A critical review of the battle at Gettysburg reveals that war is not majorly a matter of arms or money. During the battle at Gettysburg, by counting the advantages that the North had over its other rival, in terms of money, manpower, industry potential, rail roads and naval strength, it becomes apparent that emerging victorious in the war was not in doubt. Overpowered by the advantages that their North rivals had, the South had to employ a different strategy. They laid their hopes on the bravery and determination of the troops, as well as the talents that of their army generals and commanders. This implied that the North overpowered the South on all fronts save for the military skills (Walker 147). Nevertheless, in the long-run, the added advantage of the North rendered the South’s military skills rather useless. Most of the generals lost their lives in battles taking the lives of their junior soldiers. Nonetheless, some individuals, such as Stonewall and General Lee, were rather outstanding and showed vital spark of energy and military magic.
The limited success the South had over the North could be attributed to the acuteness of the North’s political vulnerability. This situation coupled with the military skills of the South proved crucial in the battle. The North also took advantage of its unique geographical landscape. After being forced out Gettysburg, they pushed themselves into lines along the hills. This meant that reinforcements could come quickly from one side of the Northern defensive lines to another. The South, however, did not collapse (Walkers 147). Despite the continuous batters and invasions, they south fought on for almost two years. The battle at Gettysburg provides a unique case of a battle between a more politically resourceful side and a less politically resourceful side that only relies on its competent military skills.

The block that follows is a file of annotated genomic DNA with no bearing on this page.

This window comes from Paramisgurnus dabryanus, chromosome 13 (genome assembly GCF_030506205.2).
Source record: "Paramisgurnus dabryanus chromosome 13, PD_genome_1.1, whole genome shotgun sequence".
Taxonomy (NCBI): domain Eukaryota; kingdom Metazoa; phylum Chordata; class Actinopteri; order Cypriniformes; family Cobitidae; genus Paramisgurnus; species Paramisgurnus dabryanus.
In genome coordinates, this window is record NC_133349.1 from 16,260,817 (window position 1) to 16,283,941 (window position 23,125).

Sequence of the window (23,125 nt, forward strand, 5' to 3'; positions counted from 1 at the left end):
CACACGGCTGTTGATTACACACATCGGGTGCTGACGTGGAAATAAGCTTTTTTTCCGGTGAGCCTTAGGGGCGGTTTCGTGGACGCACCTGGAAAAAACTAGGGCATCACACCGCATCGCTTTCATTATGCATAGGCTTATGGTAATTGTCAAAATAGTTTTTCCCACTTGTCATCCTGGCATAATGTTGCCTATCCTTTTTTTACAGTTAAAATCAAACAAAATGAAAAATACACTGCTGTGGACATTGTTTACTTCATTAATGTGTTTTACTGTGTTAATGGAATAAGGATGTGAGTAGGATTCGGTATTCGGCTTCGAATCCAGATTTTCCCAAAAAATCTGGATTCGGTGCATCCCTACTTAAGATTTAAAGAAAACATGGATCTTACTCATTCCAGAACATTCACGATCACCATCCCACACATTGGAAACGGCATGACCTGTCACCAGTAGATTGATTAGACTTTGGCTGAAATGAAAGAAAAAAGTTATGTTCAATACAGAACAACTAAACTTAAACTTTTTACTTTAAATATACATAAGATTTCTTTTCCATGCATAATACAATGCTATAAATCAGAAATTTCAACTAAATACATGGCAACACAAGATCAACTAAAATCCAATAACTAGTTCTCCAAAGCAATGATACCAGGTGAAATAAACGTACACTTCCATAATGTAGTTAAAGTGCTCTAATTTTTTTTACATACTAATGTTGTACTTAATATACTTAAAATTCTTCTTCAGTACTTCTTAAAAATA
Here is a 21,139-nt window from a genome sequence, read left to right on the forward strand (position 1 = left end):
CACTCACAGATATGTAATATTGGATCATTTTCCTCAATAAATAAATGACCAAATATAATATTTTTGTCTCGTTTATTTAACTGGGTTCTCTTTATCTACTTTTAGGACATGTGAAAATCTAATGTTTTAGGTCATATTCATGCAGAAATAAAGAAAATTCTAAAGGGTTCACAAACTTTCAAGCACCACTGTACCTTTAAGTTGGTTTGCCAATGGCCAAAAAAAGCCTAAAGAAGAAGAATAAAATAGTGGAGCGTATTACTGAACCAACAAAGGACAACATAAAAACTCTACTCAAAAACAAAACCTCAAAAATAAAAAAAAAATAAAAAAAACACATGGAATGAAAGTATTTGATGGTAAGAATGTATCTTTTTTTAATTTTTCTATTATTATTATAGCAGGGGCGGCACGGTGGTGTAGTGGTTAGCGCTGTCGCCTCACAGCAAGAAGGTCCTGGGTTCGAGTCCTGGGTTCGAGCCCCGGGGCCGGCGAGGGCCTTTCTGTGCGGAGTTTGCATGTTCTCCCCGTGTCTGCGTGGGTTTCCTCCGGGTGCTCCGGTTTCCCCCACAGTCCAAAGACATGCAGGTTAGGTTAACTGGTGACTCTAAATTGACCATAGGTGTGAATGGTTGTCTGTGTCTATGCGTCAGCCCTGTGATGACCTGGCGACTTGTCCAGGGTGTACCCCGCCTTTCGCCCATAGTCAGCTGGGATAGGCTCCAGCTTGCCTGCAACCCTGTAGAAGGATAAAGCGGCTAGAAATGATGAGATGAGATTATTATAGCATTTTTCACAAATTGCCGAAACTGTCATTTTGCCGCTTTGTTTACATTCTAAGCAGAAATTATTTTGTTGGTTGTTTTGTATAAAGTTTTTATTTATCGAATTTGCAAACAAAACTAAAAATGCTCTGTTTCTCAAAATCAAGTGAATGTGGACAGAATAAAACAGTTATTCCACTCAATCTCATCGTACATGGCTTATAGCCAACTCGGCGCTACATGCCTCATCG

According to Finseth, the civil war in Russia after 1917 is purported to have been a fight between defenders and opponent of the revolution. A critical view of the war reveals that they fought over the communist rule of Russia rather than resources. As a result there occurred immense death of soldiers and other casualties of the war. The issues raised by the Civil War mortality have not lacked scholarly attention, for instance, it is widely documented that the combatant death toll was much higher than the popular estimated 620,000. This estimate is traditionally agreed upon by generations of historians that associate the number with the biological crisis that were as a result of the war that saw to the killing of an untold number of civilians.
Furthermore, while the Civil War challenged the U.S, it also reinforced the attitude of the American people on how they regard death. The American society at the time of the war viewed death as routine, which also influenced their rituals of mourning. Finseth further alleges that from a philosophical point of view, the war moved the U.S society to develop bureaucratic ties with death. This is commonly manifested in the rise of the professional funeral industry.
According to Finseth, anonymity of the dead during the civil war had an ironic effect to the citizens of the involved nations, especially the U.S. To begin with, their anonymity made the dead become a symbol of cultural appropriation. Additionally, it also made the casualties subtle objects of awareness and as historical constructs.
- Finseth, Ian. “The Civil War Dead: Realism and the Problem of Anonymity.” American Literary History 25.3 (2013): 532-562. Print.
- Walker, MArtin. “Gettysburg; The Last Invasion.” The Wilson Quarterly (2009): 147-154. Print.